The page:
Through a CBA, all benefits and costs are factored in, including categories that are difficult to quantify. Take for example a toll road project: its impact categories would include not only tangible costs (such as construction and maintenance costs) and tangible benefits (such as collected toll fees) but also other intangible items like time saved and accidents avoided by commuters. In Indonesia, CBA application is quite common in the infrastructure sector; one of the regulatory bases pertaining to Public-Private Partnership mechanism requires such analyses to be done before a project proceeds to construction. Nevertheless, CBA needs to be expanded to underpin the design of policy in general.

A CBA would have been helpful in the Olympics bid decision, but beyond that it is a useful tool in materialising many of Jokowi’s calls for reforms. In 2016, for instance, he expressed concerns because too many regulations at the local level are hindering ease of doing business and accordingly asked for a total simplification. CBAs can guide which regulation should or should not be eliminated, by juxtaposing its costs (i.e., the time required to supervise a procedure) and benefits (the added value of a procedure).

The same analysis can also bring controversial policies to light, such as whether and where to move the capital, whether the government should bail out BPJS’ deficit, whether investment should be directed more towards higher or early childhood education, and whether a high-speed railway should be constructed to connect Jakarta and Bandung. With some transparency, for each of these the general public would finally have more understanding of how much benefits (and costs) would actually go to them.

It is also in the nature of CBA that an action is assessed not only against its costs but also against its counterfactual: if the same amount of money was spent on something else, would the benefit be greater? Hence, completed projects like Kertajati Airport in West Java and the LRT system in Palembang, South Sumatra, which have experienced lower than expected usage rates, could have been evaluated as well. Indeed, the extent to which CBAs can be of use should never be overstated, and the CBA process’ limitations as highlighted by its critics should be admitted. But with the presence of a CBA on the table any political debate on some policies is going to be more constructive.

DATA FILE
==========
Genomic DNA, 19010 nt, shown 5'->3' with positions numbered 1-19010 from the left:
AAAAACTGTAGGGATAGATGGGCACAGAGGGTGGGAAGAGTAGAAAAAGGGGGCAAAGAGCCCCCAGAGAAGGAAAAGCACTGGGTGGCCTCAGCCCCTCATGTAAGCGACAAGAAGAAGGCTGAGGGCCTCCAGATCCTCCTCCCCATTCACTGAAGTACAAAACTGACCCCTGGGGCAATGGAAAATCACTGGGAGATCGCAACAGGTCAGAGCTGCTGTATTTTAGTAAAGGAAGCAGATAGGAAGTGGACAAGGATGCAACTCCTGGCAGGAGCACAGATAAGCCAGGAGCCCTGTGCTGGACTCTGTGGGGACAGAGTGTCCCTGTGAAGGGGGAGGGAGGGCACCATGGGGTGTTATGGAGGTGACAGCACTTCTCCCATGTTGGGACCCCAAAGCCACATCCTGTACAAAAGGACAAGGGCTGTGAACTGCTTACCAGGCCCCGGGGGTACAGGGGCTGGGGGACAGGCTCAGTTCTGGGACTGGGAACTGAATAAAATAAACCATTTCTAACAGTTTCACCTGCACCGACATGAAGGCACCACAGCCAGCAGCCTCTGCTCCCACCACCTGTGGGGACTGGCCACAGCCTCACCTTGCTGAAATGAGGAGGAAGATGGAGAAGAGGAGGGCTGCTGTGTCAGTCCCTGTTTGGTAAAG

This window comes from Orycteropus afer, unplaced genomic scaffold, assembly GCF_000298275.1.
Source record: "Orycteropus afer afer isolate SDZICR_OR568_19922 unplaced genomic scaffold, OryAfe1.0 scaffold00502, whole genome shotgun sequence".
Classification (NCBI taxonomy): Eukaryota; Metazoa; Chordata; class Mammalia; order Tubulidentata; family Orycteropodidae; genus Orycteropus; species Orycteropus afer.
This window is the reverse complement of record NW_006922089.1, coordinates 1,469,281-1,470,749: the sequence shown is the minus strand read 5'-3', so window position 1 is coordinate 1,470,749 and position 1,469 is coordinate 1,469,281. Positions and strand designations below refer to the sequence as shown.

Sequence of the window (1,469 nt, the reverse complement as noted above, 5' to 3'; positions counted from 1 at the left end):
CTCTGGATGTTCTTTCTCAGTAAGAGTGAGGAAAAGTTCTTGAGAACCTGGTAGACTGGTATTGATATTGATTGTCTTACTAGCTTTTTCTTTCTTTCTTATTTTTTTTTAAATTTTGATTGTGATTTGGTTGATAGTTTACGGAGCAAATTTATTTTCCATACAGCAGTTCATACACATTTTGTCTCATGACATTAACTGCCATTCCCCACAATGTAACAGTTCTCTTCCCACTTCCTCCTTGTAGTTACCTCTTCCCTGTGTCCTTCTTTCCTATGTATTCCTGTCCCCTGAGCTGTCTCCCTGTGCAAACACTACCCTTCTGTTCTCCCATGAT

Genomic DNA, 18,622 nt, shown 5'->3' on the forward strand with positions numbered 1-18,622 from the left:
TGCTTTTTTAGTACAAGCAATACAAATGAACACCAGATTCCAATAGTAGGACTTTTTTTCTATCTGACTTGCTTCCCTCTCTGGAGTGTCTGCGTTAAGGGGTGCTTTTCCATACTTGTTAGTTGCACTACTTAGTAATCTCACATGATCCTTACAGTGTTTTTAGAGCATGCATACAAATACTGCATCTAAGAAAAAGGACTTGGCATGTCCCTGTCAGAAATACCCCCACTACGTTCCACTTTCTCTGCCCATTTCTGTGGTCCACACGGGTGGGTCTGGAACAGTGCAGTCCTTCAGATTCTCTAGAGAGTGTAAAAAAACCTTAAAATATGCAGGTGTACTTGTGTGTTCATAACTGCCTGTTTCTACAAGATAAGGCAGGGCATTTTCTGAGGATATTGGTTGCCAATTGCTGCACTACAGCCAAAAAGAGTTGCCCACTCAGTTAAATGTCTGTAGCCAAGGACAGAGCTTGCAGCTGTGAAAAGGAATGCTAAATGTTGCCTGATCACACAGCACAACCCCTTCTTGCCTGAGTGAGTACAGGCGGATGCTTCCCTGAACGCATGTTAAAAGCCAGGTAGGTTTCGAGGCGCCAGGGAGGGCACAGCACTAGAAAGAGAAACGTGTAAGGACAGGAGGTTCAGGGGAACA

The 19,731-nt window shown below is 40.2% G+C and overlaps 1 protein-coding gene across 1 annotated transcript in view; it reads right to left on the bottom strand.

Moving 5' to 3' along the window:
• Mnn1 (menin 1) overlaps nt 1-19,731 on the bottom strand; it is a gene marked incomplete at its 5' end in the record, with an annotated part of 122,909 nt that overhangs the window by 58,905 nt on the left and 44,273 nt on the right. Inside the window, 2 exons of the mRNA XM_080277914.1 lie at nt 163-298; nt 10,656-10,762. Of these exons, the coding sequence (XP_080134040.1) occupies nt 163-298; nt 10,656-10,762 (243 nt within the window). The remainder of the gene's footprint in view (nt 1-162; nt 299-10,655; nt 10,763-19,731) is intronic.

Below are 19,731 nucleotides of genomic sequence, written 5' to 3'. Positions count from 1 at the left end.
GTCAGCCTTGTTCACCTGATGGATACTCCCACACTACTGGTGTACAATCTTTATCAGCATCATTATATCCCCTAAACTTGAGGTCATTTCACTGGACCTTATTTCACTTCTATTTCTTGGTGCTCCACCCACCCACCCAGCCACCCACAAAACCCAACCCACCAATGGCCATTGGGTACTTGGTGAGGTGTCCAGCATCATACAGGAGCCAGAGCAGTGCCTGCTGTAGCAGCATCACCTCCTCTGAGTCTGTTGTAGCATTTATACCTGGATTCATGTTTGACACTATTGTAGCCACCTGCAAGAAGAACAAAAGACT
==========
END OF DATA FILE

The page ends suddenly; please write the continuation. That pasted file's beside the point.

The way forward

Indonesia can’t spend billions of rupiah on programs and projects that do not make enough people’s lives better. For that, in his second term, Jokowi needs to institutionalise the vision for evidence-based policymaking. His issuing a presidential regulation on One Data last month, which enables improved data quality and seamless data exchange across government entities, is a sign he is not anti-technocratic in his approach.

Institutionalisation can be done through the passing of regulations that will guide ministries, agencies, and local governments in implementing technocratic measures like logic models and CBAs. The regulatory basis should be accompanied with decent resources to develop infrastructure and build capacities within the bureaucracy. The logic model and CBA are not exhaustive but mainstreaming the two will certainly be a significant game changer and a solid starting point. The Indonesian government can also take its cues from international examples such as the Productivity Commission in Australia, and the Congressional Budget Office and the Office of Management and Budget in the US.

If Jokowi cares about creating a legacy beyond electoral invincibility he should think about how policy is formulated and how the APBN is managed under his administration. Policymaking is inherently political, but there’s a chance for him to offer something new. Moreover, with the second term already in his hands, there is no need for him to seek re-election. As he implied during a recent interview, “Because this is my last term, so I have no burden. I have nothing to lose.” Jokowi came to the national stage as the new hope, and hopefully is still one when it comes to evidence-based policymaking vis-a-vis APBN management. Otherwise, Indonesia can only wait for the 2024 election and hope for another champion of reform with some technocratic affinity. Who knows?